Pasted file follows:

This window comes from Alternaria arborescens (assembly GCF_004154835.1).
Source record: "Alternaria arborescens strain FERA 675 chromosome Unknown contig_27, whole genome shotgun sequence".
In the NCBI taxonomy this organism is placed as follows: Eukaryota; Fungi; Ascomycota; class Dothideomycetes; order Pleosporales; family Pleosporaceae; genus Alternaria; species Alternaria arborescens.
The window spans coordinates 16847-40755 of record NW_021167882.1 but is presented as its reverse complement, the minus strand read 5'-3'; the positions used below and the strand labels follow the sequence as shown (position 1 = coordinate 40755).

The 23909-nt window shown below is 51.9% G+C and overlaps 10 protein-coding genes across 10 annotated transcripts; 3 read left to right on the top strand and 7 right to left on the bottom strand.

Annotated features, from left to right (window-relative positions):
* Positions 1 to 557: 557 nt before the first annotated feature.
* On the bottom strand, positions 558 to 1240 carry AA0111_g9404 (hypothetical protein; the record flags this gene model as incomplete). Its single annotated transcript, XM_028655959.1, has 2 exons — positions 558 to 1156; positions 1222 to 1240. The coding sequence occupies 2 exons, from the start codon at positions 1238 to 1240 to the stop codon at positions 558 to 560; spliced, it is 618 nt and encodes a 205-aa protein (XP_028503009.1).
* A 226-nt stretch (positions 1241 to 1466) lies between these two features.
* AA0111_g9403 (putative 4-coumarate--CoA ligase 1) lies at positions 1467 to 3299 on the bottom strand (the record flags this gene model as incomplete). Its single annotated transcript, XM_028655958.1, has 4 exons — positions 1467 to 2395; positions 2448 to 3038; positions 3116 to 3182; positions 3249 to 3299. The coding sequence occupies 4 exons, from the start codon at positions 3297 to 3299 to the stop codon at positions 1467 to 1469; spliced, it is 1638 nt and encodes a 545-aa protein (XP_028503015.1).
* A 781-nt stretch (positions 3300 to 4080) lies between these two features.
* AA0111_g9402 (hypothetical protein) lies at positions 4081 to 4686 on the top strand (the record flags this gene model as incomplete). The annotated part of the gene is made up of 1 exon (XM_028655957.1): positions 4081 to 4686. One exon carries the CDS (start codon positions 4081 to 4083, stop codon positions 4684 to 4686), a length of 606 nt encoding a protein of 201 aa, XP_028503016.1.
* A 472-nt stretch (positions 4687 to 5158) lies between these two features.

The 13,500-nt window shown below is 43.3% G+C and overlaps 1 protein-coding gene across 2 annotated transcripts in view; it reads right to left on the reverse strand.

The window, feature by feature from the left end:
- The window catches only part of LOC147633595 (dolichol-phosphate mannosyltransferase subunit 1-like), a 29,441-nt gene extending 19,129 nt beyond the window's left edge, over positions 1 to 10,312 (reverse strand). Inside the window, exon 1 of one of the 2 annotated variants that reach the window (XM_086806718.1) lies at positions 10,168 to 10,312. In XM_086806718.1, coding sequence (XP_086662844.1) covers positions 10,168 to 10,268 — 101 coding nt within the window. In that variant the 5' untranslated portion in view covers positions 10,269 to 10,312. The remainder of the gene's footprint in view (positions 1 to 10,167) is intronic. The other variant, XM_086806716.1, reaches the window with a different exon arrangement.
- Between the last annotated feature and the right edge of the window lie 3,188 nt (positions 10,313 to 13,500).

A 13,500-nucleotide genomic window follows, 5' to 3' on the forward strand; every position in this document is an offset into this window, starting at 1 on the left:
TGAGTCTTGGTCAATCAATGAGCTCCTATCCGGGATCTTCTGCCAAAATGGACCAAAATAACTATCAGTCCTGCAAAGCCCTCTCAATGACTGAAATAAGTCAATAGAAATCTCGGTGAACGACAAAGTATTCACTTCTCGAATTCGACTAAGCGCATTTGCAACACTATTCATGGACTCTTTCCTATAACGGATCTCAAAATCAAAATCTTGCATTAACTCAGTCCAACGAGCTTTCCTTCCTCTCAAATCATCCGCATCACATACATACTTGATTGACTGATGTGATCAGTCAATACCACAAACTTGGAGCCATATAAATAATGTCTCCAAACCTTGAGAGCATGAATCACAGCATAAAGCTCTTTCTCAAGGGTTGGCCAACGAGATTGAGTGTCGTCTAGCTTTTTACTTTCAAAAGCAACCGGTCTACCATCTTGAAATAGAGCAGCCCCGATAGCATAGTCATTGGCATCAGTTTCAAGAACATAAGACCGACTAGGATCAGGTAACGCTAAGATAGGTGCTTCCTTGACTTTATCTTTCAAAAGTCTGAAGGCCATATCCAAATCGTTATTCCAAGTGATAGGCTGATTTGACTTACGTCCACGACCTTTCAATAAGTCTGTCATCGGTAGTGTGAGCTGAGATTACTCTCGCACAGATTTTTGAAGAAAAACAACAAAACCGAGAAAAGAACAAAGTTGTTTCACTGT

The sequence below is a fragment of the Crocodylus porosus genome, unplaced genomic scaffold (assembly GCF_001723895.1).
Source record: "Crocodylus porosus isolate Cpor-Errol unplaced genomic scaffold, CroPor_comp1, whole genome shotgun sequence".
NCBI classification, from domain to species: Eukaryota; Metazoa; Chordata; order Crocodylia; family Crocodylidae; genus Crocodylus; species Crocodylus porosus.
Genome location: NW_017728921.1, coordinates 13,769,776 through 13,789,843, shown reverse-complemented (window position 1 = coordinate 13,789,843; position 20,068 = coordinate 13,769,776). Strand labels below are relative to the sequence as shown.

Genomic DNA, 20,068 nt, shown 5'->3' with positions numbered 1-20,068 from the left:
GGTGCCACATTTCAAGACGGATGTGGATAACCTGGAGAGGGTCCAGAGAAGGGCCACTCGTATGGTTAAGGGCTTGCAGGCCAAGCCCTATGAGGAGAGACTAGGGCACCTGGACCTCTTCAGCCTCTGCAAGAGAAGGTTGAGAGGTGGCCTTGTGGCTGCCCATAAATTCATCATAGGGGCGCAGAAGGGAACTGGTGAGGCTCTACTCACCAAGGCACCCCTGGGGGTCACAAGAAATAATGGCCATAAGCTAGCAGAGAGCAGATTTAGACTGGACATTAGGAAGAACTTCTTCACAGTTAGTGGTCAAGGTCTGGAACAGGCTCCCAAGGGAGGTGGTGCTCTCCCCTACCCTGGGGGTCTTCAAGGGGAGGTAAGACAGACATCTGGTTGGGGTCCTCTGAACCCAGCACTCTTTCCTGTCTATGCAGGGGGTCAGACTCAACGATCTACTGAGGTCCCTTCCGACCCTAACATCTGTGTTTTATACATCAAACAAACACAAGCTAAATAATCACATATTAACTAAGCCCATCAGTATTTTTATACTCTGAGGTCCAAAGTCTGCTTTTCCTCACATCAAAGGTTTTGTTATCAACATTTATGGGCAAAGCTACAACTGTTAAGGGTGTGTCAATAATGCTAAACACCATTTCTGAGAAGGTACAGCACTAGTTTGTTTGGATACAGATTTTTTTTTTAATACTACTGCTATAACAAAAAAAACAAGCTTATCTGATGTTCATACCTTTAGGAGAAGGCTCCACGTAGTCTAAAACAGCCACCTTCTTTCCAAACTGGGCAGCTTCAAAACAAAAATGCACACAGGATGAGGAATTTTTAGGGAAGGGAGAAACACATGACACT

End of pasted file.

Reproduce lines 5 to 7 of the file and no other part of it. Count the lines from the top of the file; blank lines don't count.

The 23909-nt window shown below is 51.9% G+C and overlaps 10 protein-coding genes across 10 annotated transcripts; 3 read left to right on the top strand and 7 right to left on the bottom strand.

Annotated features, from left to right (window-relative positions):
* Positions 1 to 557: 557 nt before the first annotated feature.